Business profits should be taxed as ordinary income, Rosenthal writes, and private equity funds are the same as other businesses, in that they deploy capital, labor, and other inputs to make their profits.
Ann Hermes/The Christian Science Monitor/File
For years, the battle over carried interest has focused on how to tax the compensation of private equity managers. But a careful reading of the law suggests that all the business profits of these investment firms, not just the pay of their managers, are ordinary income, and should be taxed that way.
Until now, the analysis of this issue has simply accepted the funds’ profits as capital gains. But when researching a newly-published article, “Taxing Private Equity Funds as Corporate Developers,” I discovered that Congress intended capital gains to be defined narrowly so that ordinary profits—those that arise from the everyday operation of a business—would be taxed at regular rates.
Private equity funds earn sizable profits, largely from acquiring companies, improving them, and reselling them (and they now manage much greater amounts of money: $2.5 trillion in 2010, up from $100 billion in 1994). The funds report these profits as capital gains, and allocate a large share to their managers as reward for their services (which is how Mitt Romney achieved 14% effective tax rates). But what if these profits are not capital gains at all? And what if our tax rules have been incorrectly subsidizing the growth of these funds for the last two decades?
Our tax laws generally treat the profits of taxpayers that develop and sell property in the course of a trade or business as ordinary income. For example, real estate developers often take many years to buy, develop and resell property, and they report their profits as ordinary income. So, why should private equity funds that buy, develop and resell companies (or their stock) treat their profits as capital gains?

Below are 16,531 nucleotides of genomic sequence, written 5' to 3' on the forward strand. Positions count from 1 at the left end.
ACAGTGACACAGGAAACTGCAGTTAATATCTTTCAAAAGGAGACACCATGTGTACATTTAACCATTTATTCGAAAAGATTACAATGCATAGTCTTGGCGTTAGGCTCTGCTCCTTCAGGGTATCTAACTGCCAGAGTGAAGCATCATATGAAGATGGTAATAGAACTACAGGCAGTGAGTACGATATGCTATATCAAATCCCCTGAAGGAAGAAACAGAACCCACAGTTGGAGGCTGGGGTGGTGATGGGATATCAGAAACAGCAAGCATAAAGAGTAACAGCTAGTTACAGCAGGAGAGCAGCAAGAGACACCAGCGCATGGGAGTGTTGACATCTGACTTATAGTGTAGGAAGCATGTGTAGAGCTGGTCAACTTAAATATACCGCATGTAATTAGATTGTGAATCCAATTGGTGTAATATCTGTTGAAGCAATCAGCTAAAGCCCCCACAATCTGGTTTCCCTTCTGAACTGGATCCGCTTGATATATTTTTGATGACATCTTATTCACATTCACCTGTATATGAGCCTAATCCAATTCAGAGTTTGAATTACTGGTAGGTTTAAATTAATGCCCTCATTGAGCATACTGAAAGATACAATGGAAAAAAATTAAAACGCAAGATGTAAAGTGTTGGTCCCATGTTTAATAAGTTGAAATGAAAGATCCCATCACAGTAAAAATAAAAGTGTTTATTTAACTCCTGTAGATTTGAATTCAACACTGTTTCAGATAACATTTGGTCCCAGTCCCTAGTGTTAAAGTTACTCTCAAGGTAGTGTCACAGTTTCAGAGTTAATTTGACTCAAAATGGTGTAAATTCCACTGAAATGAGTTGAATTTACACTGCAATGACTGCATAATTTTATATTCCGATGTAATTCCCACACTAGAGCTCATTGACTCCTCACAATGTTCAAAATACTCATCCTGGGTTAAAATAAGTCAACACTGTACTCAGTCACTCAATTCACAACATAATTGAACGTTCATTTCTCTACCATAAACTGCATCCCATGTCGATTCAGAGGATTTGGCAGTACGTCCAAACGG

Some believe that all gains from stock sales are capital. But that is not true: Equity that is held, for example, by a dealer (like a stock exchange floor specialist) is ordinary income. And private equity funds, like dealers, make a profit as middlemen: They both buy stock expecting to resell it at a higher price as remuneration for their intermediation efforts.
Although the public has expressed widespread astonishment at the low tax rates on the income of private equity fund managers, our lawmakers are frozen in response. Six years ago, Congressman Sander Levin (D-MI) first introduced legislation to treat any gains allocated to private equity managers as ordinary income. But his legislation stalled. Instead, Congress has struggled to separate (and tax) only the labor, and not the capital, component of the private equity managers’ returns. But these distinctions are overly complex and the latest versions of carried interest legislation are riddled with exclusions for “enterprise value” and other novel concepts.
But the biggest flaw of this approach is that it misses the point: Business profits should be taxed as ordinary income. And private equity funds are the same as other businesses, in that they deploy capital, labor, and other inputs to make their profits.
The IRS should now focus squarely on all of the business profits of private equity funds, and not just the profits allocated to the managers. And it can write regulations to treat the profits as ordinary income without waiting for Congress to act.